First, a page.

"Cardiac Output Monitoring: Is There a Gold Standard and How Do the Newer Technologies Compare?" [1] For future reference of future editors (myself included) --Tom (LT) (talk) 07:57, 6 June 2015 (UTC)

Removed text[edit]

Per WP:OR; unreferenced text can be nuked at will.


A sphygmomanometer used to measure pulse pressure (PP) non-invasively
A sphygmomanometer used to measure pulse pressure (PP) non-invasively

The sphygmomanometer or cuff blood pressure device was introduced to clinical practice in 1903, allowing non-invasive measurements of blood pressure and providing the common PP waveform values of peak systolic and diastolic pressure, which can be used to calculate mean arterial pressure (MAP) and pulse pressure (PP). The pressure in the arteries, measured by sphygmomanometry, is often used as an indicator of the function of the heart. The pressure pulses in the heart are conducted to the arteries, and the arterial pressure is assumed to reflect the function of the heart or the Q. However, no account is made of the elasticity of the arterial bed, or its impact on the pressure signal.

  • The pressure in the heart rises as blood is forced into the aorta
  • The more stretched the aorta, the greater the pulse pressure (PP)
  • In healthy young subjects, each additional 2 ml of blood results in a 1 mmHg rise in pressure
  • Therefore:
SV = 2 ml × Pulse Pressure
Cardiac output = 2 ml × Pulse Pressure × HR
By resting a more sophisticated pressure sensing device, a tonometer, against the skin surface and sensing the pulsatile artery, continuous PP wave forms can be acquired non-invasively, and an analysis made of these pressure signals. However, as the heart and vessels function independently, and sometimes paradoxically, the changes in PP both reflect and mask changes in Q. So these measures represent combined cardiac and vascular function. A similar system that relies on arterial pulse is the pressure recording analytical method (PRAM).

Vascular resistance[edit]

The vascular beds are a dynamic and connected part of the circulatory system against which the heart must pump to transport the blood. Q is influenced by the resistance of the vascular bed against which the heart is pumping. For the right heart this is the pulmonary vascular bed, creating Pulmonary Vascular Resistance (PVR), while for the systemic circulation this is the systemic vascular bed, creating Systemic Vascular Resistance (SVR). The vessels actively change diameter under the influence of physiology or therapy, vasoconstrictors decrease vessel diameter and increase resistance, while vasodilators increase vessel diameter and decrease resistance. Put simply, increasing resistance decreases Q; conversely, decreased resistance increases Q.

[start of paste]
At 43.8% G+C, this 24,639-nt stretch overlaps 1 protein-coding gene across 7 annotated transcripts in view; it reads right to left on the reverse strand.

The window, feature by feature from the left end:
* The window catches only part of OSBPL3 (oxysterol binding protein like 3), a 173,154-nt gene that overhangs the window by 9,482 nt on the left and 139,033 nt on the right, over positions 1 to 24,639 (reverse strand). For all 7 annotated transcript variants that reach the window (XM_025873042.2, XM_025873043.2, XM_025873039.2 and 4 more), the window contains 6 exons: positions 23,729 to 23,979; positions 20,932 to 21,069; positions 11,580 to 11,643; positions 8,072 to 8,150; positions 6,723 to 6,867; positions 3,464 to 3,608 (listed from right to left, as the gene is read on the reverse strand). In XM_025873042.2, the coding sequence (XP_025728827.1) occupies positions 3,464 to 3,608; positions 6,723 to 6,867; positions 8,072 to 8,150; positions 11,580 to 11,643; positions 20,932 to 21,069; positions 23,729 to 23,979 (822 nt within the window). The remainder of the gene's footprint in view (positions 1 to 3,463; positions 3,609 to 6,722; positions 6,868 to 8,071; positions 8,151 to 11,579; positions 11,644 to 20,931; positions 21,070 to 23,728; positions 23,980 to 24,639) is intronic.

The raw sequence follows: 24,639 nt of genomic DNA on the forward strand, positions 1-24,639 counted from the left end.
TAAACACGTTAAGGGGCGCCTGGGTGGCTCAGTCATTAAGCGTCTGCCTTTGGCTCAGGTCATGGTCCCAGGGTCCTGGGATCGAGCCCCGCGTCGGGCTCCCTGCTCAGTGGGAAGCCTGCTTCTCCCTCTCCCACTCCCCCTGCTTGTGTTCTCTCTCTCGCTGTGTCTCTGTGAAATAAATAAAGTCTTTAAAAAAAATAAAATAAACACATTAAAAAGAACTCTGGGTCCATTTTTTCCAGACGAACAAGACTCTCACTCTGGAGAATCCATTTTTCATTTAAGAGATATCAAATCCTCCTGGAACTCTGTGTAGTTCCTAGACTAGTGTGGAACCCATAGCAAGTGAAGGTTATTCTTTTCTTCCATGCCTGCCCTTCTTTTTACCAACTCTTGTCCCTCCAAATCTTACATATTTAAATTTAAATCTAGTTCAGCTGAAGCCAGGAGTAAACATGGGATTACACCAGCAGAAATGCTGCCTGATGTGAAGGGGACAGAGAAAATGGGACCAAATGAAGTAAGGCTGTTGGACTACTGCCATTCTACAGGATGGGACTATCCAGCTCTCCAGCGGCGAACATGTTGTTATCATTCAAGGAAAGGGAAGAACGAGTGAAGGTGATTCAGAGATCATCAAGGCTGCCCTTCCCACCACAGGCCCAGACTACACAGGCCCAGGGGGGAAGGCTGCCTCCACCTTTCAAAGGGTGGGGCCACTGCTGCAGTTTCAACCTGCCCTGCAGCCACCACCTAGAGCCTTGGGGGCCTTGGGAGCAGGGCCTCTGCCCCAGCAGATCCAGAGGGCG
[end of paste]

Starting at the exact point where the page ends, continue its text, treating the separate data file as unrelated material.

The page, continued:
This can be explained mathematically:

By simplifying Darcy's Law, we get the equation that

Flow = Pressure/Resistance

When applied to the circulatory system, we get:


Where MAP is the Mean Aortic (or Arterial) Blood Pressure in mmHg, RAP is the Mean Right Atrial Pressure in mmHg, and TPR is the Total Peripheral Resistance in dynes·sec/cm5.

However, as MAP>>RAP, and RAP is approximately 0, this can be simplified to:


For the right heart Q ≈ MAP/PVR, while for the left heart Q ≈ MAP/SVR.

Physiologists will often re-arrange this equation, making MAP the subject, to study the body's responses.

As has already been stated, Q is also the product of the heart rate (HR) and the stroke volume (SV), which allows us to say:

Q ≈ (HR × SV) ≈ MAP / TPR

===Dilution methods===

The cardiac output of the heart is the ratio of the quantity of injected indicator dye to the average concentration in the arterial blood after a single circulation through the heart. This method was initially described using an indicator dye; it assumes the rate at which the indicator is diluted reflects the Q value. It measures the concentration of the dye at certain points in the circulation. The dye is usually injected intravenously; this is then measured at a downstream sampling site, usually in a systemic artery. Once the concentrations are measured, Q is the ratio of the quantity of injected dye to the area under the dilution curve measured downstream. This is referred to as the Stewart-Hamilton equation, whih was named after George N. Stewart (1897) and William F. Hamilton (1932).

When numerical methods are used to calculate this value computationally, the trapezoid rule is often used as an approximation of this integral.


Baffle gab1978 (talk) 01:10, 10 June 2015 (UTC))

Thanks, The second section in addition to being unsourced is covered in too much detail on this article anyway.--Tom (LT) (talk) 02:59, 9 June 2015 (UTC)